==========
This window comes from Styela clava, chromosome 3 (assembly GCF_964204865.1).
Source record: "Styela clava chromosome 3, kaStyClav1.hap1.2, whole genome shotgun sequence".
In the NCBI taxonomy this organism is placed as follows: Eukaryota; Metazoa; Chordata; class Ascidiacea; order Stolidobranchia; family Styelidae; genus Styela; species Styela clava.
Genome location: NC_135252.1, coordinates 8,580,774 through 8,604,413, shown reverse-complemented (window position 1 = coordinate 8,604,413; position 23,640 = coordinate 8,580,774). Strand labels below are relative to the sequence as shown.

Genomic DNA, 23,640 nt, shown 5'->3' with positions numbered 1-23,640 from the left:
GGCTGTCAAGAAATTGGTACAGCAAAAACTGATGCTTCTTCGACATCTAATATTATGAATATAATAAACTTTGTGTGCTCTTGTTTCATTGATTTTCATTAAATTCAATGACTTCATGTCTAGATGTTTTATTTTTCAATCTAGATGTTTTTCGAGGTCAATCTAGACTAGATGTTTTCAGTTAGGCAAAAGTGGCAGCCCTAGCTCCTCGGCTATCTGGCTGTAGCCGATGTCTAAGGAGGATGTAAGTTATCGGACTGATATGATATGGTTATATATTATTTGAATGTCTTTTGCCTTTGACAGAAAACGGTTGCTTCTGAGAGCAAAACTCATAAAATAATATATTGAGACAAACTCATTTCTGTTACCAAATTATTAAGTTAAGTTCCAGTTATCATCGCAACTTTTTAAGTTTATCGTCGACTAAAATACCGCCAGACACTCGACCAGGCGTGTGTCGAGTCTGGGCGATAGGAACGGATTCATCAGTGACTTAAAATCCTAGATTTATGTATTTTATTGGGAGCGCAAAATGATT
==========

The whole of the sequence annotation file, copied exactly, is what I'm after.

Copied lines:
This window comes from Styela clava, chromosome 3 (assembly GCF_964204865.1).
Source record: "Styela clava chromosome 3, kaStyClav1.hap1.2, whole genome shotgun sequence".
In the NCBI taxonomy this organism is placed as follows: Eukaryota; Metazoa; Chordata; class Ascidiacea; order Stolidobranchia; family Styelidae; genus Styela; species Styela clava.
Genome location: NC_135252.1, coordinates 8,580,774 through 8,604,413, shown reverse-complemented (window position 1 = coordinate 8,604,413; position 23,640 = coordinate 8,580,774). Strand labels below are relative to the sequence as shown.

Genomic DNA, 23,640 nt, shown 5'->3' with positions numbered 1-23,640 from the left:
GGCTGTCAAGAAATTGGTACAGCAAAAACTGATGCTTCTTCGACATCTAATATTATGAATATAATAAACTTTGTGTGCTCTTGTTTCATTGATTTTCATTAAATTCAATGACTTCATGTCTAGATGTTTTATTTTTCAATCTAGATGTTTTTCGAGGTCAATCTAGACTAGATGTTTTCAGTTAGGCAAAAGTGGCAGCCCTAGCTCCTCGGCTATCTGGCTGTAGCCGATGTCTAAGGAGGATGTAAGTTATCGGACTGATATGATATGGTTATATATTATTTGAATGTCTTTTGCCTTTGACAGAAAACGGTTGCTTCTGAGAGCAAAACTCATAAAATAATATATTGAGACAAACTCATTTCTGTTACCAAATTATTAAGTTAAGTTCCAGTTATCATCGCAACTTTTTAAGTTTATCGTCGACTAAAATACCGCCAGACACTCGACCAGGCGTGTGTCGAGTCTGGGCGATAGGAACGGATTCATCAGTGACTTAAAATCCTAGATTTATGTATTTTATTGGGAGCGCAAAATGATT